Archives of Neurology  2008;65(2):193-198.
To determine whether low concentrations of a dopamine agonist worsen parkinsonism, which would suggest that activation of presynaptic dopamine autoreceptors causes a super-off state.
Randomized, double-blind, placebo-controlled, crossover clinical trial.
Academic movement disorders center.
Patients with Parkinson disease and motor fluctuations.
Fourteen patients with Parkinson disease and motor fluctuations were randomized to receive 1 of 6 possible sequences of placebo, low-dose (sub-threshold) apomorphine hydrochloride, and high-dose (threshold to suprathreshold) apomorphine hydrochloride infusions. Subthreshold doses of apomorphine hydrochloride (12.5 μg/kg/h every 2 hours and 25 μg/kg/h every 2 hours), threshold to suprathreshold doses of apomorphine hydrochloride (50 μg/kg/h every 2 hours and 100 μg/kg/h every 2 hours), and placebo were infused for 4 hours daily for 3 consecutive days.
Main Outcome Measures
Finger and foot tapping rates.
There was no decline in finger or foot tapping rates during the low-dose apomorphine hydrochloride infusions relative to placebo. The high-dose infusions increased foot tapping (P<.001) and trended toward increasing finger tapping compared with placebo infusions.
Subthreshold concentrations of apomorphine did not worsen parkinsonism, suggesting that pre-synaptic dopamine autoreceptors are not important to the motor response in moderate to advanced Parkinson disease.
PMCID: PMC3390309  PMID: 18268187
5.  Eczema prevalence in the United States: Data from the 2003 National Survey of Children’s Health 
Using the 2003 National Survey of Children’s Health (NSCH) sponsored by the federal Maternal and Child Health Bureau, we calculated prevalence estimates of eczema nationally and for each state among a nationally representative sample of 102,353 children 17 years of age and under. Our objective was to determine the national prevalence of eczema/atopic dermatitis in the United States pediatric population and to further examine geographic and demographic associations previously reported in other countries. Overall, 10.7% of children were reported to have a diagnosis of eczema in the last 12 months. Prevalence ranged from 8.7% to 18.1% between states and districts, with the highest prevalence reported in many of the East Coast states, as well as Nevada, Utah, and Idaho. After adjusting for confounders, metropolitan living was found to be a significant factor in predicting a higher disease prevalence with an OR of 1.67 (95% confidence interval of 1.19-2.35, p=0.008). Black race (OR 1.70, p=0.005) and education level in the household greater than high school (OR 1.61, p=0.004) were also significantly associated with a higher prevalence of eczema. The wide range of prevalence suggests social or environmental factors may influence disease expression.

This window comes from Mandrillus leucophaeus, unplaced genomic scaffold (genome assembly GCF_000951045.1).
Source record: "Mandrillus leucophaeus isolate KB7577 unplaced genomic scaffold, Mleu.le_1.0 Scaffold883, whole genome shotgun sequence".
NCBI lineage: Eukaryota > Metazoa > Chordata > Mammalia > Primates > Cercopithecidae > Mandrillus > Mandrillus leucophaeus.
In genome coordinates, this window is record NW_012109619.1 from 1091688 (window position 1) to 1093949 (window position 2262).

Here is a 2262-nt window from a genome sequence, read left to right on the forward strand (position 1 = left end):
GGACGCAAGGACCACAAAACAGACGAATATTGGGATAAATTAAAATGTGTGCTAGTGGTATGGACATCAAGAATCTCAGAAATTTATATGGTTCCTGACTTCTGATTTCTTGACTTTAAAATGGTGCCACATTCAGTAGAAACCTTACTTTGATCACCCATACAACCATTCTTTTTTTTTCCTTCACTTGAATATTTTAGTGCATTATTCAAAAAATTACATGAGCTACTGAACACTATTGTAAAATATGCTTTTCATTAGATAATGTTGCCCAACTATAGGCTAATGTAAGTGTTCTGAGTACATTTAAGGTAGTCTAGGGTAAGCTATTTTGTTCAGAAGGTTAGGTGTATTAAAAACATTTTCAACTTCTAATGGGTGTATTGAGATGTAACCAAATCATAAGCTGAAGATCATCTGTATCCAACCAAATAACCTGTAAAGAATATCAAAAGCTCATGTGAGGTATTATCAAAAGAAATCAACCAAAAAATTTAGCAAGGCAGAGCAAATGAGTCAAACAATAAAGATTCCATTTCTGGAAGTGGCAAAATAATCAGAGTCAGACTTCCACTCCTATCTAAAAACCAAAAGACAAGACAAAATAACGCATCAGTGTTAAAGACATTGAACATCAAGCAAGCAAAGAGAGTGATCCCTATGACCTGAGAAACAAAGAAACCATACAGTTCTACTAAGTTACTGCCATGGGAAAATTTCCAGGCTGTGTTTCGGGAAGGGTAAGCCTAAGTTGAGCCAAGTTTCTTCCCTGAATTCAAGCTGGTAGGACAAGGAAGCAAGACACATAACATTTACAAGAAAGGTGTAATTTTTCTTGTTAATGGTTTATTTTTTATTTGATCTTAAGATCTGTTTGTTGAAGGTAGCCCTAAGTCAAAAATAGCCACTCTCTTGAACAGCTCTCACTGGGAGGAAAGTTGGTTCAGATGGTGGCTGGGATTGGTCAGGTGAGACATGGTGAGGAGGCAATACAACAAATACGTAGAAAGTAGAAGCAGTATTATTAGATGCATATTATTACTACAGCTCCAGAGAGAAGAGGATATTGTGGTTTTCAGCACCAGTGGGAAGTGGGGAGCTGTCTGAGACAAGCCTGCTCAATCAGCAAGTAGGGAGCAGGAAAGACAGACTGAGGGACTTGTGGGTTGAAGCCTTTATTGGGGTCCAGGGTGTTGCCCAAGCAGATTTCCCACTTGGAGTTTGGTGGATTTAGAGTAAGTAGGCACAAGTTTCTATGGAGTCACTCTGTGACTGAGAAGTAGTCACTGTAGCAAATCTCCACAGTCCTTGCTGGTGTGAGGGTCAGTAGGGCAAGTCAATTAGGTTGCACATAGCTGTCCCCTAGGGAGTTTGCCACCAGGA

PMCID: PMC3130508  PMID: 20739951
6.  Antiviral Immunity following Smallpox Virus Infection: a Case-Control Study▿  
Journal of Virology  2010;84(24):12754-12760.
Outbreaks of smallpox (i.e., caused by variola virus) resulted in up to 30% mortality, but those who survived smallpox infection were regarded as immune for life. Early studies described the levels of neutralizing antibodies induced after infection, but smallpox was eradicated before contemporary methods for quantifying T-cell memory were developed. To better understand the levels and duration of immunity after smallpox infection, we performed a case-control study comparing antiviral CD4+ and CD8+ T-cell responses and neutralizing antibody levels of 24 smallpox survivors with the antiviral immunity observed in 60 smallpox-vaccinated (i.e., vaccinia virus-immune) control subjects. We found that the duration of immunity following smallpox infection was remarkably similar to that observed after smallpox vaccination, with antiviral T-cell responses that declined slowly over time and antiviral antibody responses that remained stable for decades after recovery from infection. These results indicate that severe, potentially life-threatening disease is not required for the development of sustainable long-term immunity. This study shows that the levels of immunity induced following smallpox vaccination are comparable in magnitude to that achieved through natural variola virus infection, and this may explain the notable success of vaccination in eradicating smallpox, one of the world's most lethal diseases.
PMCID: PMC3004327  PMID: 20926574

Results 1-6 (6)